I have done something similar to a tremolino,, I added about 200mm of polyurethane to increase freeboard and build in floatation in case of hitting something. I plan to solo my boat and poke around basalt coast line. The daggerboard case took a lot of time, in my case I should have added beam more so than depth . . 2 layers of Polyester with chop mat then 3 coats of epoxy. Fairing the bow was time consuming.
    I have experience with fibreglass but far less experience with boats than most people here.
    My next perhaps slightly hair brained idea..
    I plan to add more to the stern and have a plumb bow, but I wont use foam, making a form by bending on cheap 3mm melamine laminate screwing it on then laying a light glass . Then take it off, glue the glass on to the prepped surface of the original hull, re use screw holes ,alternately removing then filling with resin mixed with silica. then build up layers of glass to finish
    I will remove some rocker so a mini keel will be glassed in to take loads underneath the form.
    The steps would add the buoyancy.

    The polyurethane became slightly damp although not adding much weight after being on the mooring for a 5 years , possibly absorbed from the inside ..all polyester..
    I'm not an expert, but doing it this way means inspection holes can be made in the original rocker void created which works for me ,, although I can cut through my original hull ,remove foam and do the same. I'll need to move the mast aft if and when I go through with this.
    I slowed my trem down a bit[no significant extra length] but I feel more at ease on my own, now I just have to not fall off... Hopefully this is of some use to you.
     
    Last edited: Apr 30, 2020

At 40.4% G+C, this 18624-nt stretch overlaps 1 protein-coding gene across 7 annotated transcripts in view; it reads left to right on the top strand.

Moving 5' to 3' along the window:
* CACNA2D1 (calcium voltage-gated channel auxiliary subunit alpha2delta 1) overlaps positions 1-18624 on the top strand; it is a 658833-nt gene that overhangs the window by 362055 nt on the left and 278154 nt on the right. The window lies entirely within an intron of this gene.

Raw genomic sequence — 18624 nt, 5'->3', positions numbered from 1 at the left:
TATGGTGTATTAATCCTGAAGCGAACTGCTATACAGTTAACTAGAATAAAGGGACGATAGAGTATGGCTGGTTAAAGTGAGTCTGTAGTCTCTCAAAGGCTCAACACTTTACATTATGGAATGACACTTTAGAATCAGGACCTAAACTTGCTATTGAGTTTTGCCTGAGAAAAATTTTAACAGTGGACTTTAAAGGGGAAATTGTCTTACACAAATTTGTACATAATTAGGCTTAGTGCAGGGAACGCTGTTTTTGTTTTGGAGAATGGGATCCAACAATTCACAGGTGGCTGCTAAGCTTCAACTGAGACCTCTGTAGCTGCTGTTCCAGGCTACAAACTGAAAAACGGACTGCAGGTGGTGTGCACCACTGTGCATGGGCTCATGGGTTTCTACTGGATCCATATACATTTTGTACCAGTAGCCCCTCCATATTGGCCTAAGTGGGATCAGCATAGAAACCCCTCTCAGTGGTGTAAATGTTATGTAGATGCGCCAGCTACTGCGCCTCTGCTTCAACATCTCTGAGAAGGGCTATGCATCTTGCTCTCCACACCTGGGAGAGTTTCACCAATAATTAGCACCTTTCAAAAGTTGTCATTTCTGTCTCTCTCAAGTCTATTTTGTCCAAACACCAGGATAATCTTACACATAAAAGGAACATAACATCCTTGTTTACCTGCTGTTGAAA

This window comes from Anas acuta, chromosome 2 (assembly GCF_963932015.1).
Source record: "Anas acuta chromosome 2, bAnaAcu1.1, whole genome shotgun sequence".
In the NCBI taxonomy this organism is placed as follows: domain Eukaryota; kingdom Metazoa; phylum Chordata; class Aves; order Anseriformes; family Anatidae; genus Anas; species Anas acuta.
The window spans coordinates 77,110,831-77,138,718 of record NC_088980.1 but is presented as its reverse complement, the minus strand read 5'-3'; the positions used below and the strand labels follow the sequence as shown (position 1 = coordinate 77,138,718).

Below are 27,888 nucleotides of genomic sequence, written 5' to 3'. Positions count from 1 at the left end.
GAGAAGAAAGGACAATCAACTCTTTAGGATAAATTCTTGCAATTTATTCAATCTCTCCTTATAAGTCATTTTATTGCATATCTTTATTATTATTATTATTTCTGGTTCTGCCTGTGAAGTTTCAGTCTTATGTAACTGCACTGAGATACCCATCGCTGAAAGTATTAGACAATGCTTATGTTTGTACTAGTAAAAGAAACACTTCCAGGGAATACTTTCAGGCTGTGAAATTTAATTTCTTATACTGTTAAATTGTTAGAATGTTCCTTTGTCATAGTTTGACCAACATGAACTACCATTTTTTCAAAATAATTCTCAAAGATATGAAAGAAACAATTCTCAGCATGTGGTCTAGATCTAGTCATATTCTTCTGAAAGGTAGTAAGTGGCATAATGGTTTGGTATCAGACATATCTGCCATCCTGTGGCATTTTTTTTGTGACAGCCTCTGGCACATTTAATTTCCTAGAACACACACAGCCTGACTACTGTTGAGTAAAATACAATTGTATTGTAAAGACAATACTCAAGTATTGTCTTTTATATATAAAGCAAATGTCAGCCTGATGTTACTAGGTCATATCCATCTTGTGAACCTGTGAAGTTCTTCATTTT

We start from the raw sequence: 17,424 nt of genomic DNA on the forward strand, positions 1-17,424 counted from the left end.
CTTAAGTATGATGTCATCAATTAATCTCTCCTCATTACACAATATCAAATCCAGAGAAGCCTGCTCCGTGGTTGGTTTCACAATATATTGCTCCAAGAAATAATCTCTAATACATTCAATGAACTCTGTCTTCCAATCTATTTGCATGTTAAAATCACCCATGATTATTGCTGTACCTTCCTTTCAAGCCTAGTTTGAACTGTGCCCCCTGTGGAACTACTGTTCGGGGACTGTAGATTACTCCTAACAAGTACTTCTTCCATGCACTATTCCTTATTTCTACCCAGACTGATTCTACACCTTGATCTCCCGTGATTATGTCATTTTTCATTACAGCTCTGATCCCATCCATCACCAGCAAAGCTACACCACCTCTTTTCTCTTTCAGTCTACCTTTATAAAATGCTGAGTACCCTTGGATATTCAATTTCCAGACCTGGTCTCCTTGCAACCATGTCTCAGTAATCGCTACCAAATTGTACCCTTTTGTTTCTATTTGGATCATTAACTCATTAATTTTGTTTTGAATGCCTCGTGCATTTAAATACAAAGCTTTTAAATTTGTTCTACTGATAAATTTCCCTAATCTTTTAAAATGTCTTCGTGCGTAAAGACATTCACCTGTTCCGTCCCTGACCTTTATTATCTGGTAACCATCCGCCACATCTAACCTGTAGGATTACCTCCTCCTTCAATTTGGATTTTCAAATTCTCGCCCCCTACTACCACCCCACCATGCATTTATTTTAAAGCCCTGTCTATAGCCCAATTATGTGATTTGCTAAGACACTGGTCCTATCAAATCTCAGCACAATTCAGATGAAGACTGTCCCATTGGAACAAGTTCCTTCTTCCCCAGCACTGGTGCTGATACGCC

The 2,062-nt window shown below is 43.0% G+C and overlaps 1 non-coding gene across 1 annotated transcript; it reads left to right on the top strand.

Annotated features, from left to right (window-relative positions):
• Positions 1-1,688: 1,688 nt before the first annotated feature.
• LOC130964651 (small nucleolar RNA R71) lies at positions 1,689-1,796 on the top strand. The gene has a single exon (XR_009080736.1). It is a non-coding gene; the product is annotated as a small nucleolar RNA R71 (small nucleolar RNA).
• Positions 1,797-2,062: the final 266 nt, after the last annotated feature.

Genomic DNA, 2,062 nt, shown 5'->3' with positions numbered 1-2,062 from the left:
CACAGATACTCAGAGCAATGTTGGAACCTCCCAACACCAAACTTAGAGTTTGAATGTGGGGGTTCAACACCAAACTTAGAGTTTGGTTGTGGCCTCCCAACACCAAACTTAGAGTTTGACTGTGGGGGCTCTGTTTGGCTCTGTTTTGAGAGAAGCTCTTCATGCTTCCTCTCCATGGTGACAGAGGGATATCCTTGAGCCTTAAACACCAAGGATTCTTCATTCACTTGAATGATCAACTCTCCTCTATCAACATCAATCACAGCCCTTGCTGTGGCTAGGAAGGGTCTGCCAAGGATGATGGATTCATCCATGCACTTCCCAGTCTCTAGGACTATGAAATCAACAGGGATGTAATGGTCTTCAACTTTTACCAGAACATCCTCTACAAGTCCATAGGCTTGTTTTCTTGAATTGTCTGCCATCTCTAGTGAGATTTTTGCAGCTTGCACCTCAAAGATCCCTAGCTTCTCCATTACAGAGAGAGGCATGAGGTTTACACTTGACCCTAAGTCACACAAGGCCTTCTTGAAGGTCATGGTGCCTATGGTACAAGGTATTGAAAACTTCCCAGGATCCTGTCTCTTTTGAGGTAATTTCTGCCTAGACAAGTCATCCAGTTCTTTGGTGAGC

11. Mr Efficiency
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    Mr Efficiency Senior Member

    trippy, I got tired just reading about all that work, I think I'd rather build another boat and be done with it ! :eek:
     
  12. trip the light fandango
    Joined: Apr 2018
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    Location: Rhyll Phillip Island Victoria Australia

    trip the light fandango Senior Member

    Yes I think I may have some issues.. The time blowout has been amazing for my alterations, as a result the cost has been eaked out and not really that noticeable.
    Edit.
    Plus there is no way I could justify the money for a fibreglass 25 ft + trimaran, and tremolino's are very simple and built to last,
     
    Last edited: Apr 28, 2020
  13. kapnD
    Joined: Jan 2003
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    kapnD Senior Member

    Both the OP and Trippy need to get handy with their camera skills!
    Boats are a very visual thing, and words often don’t do justice without graphic illustration.
    Let’s see it!
     
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  14. BlueBell
    Joined: May 2017
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    Location: Victoria BC Canada

    BlueBell Ahhhhh...

    Phil,

    CatSketcher, as you've become known around here.
    Nice design, nice build, nice going. Wow.

    You want to add up to 40mm of foam over the aft 60% of the hulls.
    I'm really surprised you want to do this.
    How much weight will this add, at what cost and over what period of time?

    I have to assume you've already moved everything you can forward, even if only a couple of inches or feet.
    I would relocate a tank before I started what you're proposing.

    Have you found your error in calculating your initial weight and balance?
    It would be interesting to know the numbers on that error.

    There has to be a better way on this.
    How many hours do you have sailing her?

    We need more info including pictures, sketches, drawings, doodles, video... anything.

    Cheers
     

  15. trip the light fandango
    Joined: Apr 2018
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    Location: Rhyll Phillip Island Victoria Australia

    trip the light fandango Senior Member

    I've shown my progress on recycling beach cat hulls, the best glue to use is adding fumed silica [mix it inside a large clear plastic bag] with what ever resin the hull is made out of.
    You pretty much have to tie yourself to the mast blind folded so as not to look at the beautiful singing sirens on the isle of lesbos,[wanting more length] which I struggle with. Touche with the trippy moniker..ha .
    Also I would like to be able to lower my mast without sinking the transom.
    That is a really nice looking cat, very impressive.
     
    Last edited: Apr 28, 2020